Driving a New York City yellow cab has licensing requirements that rival some of the worst government bureaucracies. One of the required test, however, added some value. Because the taxi industry in NYC has been dominated by immigrant drivers since the early 90’s, the city began requiring an English proficiency test.
A new law supported by the ultra-liberal mayor, Bill de Blasio, has eliminated the language requirement. As it stands, about 96% of NYC’s 144,000 taxi drivers are immigrants.
A new law that streamlines licensing requirements for different kind of drivers has done away with the longstanding English proficiency test for taxi drivers, which supporters say will eliminate a barrier to the profession for immigrants, who make up 96 percent of the 144,000 cabbies in the city.
Many critics are voicing their displeasure over the new law. Concerns about a driver’s ability to read street signs or communicate with passengers top the list.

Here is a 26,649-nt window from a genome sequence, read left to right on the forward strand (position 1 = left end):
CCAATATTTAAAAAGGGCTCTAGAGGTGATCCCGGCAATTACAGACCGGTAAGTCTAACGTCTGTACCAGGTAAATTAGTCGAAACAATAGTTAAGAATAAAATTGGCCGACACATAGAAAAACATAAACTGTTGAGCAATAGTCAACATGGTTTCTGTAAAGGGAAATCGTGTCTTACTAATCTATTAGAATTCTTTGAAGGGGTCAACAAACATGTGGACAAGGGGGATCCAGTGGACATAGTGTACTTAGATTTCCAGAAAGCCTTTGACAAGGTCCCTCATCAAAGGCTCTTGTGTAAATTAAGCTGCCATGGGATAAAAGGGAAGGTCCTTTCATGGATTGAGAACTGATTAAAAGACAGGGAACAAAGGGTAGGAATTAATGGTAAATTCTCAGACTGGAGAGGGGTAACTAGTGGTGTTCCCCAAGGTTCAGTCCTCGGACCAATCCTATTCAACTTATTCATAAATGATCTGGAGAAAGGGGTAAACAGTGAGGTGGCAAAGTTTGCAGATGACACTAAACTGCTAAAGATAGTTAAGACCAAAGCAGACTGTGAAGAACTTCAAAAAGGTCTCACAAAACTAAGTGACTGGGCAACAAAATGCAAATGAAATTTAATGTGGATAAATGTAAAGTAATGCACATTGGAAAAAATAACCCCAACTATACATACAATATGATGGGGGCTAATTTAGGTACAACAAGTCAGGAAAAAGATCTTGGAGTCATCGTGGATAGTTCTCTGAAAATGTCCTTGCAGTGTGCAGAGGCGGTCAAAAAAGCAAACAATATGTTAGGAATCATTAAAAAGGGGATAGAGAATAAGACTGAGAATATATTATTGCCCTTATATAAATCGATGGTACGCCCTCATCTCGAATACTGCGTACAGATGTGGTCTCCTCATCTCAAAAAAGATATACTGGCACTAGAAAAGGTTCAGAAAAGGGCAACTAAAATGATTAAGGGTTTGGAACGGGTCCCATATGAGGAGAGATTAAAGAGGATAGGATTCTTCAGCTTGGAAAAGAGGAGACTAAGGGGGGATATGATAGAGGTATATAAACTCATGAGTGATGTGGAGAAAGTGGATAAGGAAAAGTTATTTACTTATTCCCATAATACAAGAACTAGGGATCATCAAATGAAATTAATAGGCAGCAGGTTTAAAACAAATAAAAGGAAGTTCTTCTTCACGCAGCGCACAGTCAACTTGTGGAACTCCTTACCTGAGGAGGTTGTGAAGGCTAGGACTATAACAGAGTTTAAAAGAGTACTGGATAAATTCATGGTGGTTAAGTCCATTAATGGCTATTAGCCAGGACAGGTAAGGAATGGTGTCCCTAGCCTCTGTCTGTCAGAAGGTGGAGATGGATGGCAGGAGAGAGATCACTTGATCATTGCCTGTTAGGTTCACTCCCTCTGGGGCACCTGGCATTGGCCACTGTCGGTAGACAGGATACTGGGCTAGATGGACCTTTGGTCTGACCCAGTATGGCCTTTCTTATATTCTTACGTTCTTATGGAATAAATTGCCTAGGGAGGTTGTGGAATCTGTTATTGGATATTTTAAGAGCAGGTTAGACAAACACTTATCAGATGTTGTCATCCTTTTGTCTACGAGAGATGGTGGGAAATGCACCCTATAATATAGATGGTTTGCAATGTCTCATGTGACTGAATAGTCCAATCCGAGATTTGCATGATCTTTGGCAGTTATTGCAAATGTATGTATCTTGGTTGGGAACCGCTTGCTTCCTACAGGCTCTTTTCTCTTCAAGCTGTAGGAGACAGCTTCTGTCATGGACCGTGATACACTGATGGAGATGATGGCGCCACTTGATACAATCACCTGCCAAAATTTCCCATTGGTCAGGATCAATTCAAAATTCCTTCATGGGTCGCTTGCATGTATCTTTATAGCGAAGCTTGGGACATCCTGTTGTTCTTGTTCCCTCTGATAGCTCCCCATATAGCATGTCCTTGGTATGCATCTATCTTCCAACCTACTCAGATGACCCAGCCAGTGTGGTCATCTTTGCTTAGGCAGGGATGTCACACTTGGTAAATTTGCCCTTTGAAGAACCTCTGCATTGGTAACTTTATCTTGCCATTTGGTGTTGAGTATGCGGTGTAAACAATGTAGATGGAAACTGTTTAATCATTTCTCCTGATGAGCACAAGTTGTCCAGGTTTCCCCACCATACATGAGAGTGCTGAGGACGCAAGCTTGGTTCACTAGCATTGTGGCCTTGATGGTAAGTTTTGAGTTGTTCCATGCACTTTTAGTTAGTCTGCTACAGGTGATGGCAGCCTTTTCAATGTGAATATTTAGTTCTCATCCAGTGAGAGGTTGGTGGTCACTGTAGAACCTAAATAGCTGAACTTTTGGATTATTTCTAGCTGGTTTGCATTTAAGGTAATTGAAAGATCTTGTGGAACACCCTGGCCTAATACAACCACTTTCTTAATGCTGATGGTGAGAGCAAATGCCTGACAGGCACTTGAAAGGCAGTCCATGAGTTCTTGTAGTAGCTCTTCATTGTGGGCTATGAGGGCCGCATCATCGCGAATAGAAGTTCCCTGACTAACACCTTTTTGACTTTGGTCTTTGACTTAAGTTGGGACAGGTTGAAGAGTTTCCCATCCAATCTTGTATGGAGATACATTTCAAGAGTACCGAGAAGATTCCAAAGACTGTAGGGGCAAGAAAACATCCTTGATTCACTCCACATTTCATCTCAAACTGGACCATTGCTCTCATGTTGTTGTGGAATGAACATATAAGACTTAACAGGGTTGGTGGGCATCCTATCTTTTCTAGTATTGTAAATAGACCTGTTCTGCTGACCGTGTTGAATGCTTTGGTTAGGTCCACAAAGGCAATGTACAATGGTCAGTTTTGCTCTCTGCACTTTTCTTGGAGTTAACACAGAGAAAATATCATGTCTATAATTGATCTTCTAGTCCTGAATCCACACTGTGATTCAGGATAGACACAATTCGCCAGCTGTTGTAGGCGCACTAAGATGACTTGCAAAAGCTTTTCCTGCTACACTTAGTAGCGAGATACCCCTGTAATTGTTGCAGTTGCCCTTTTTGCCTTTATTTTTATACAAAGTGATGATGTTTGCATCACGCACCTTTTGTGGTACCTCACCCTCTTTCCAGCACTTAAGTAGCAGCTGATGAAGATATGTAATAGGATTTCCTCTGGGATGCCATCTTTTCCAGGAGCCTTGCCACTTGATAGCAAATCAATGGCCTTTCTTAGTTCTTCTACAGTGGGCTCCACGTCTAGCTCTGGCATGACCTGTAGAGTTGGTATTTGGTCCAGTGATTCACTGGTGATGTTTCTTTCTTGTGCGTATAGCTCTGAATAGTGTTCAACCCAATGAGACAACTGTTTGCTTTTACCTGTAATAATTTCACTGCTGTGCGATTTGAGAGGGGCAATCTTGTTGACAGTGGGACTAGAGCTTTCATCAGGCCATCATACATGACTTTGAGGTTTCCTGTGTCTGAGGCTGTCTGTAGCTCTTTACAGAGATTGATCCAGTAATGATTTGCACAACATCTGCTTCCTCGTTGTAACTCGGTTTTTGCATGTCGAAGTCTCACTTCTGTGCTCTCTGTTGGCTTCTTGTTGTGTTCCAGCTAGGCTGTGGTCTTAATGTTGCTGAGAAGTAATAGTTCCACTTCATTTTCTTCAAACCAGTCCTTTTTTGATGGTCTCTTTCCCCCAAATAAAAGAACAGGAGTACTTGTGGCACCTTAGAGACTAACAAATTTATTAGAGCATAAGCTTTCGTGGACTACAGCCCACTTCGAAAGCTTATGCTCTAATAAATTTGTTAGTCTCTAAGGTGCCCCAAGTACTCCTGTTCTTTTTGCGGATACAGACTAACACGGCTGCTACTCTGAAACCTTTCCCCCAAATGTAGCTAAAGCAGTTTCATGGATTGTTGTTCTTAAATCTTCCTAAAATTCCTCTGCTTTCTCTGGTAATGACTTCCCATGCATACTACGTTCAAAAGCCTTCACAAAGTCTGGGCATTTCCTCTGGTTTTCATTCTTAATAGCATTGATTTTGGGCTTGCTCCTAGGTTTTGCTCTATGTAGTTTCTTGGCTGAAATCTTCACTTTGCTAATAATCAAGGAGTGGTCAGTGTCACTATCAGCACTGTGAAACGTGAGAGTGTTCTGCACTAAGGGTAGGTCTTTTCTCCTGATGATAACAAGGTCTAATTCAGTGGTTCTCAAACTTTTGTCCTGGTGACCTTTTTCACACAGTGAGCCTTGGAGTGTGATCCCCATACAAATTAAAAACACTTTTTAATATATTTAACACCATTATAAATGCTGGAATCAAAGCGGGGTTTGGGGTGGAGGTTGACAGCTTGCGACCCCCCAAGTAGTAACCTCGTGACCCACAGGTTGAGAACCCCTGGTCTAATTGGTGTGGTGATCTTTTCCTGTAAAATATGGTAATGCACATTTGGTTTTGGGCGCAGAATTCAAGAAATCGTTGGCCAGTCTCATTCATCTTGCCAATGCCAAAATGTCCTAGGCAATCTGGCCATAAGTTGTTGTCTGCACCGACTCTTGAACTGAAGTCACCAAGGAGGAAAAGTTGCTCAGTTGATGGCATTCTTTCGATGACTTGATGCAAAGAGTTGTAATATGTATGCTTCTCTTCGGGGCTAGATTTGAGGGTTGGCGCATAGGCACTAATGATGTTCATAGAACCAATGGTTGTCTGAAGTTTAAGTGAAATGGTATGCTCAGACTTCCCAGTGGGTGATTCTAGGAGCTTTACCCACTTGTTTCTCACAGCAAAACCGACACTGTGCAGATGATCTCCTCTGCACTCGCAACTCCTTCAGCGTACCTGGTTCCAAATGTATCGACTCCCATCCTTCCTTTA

Some foreign-born taxi drivers said taking, and passing, the English test was once a successful rite of passage.
Back then, the city also required a geography test, which has also been dropped in recent years.
New York City Councilmember Ydanis Rodriguez, who sponsored the legislation, said the driving jobs are “a step into the middle class for many, and we should be removing barriers to entry, rather than keeping them in place.”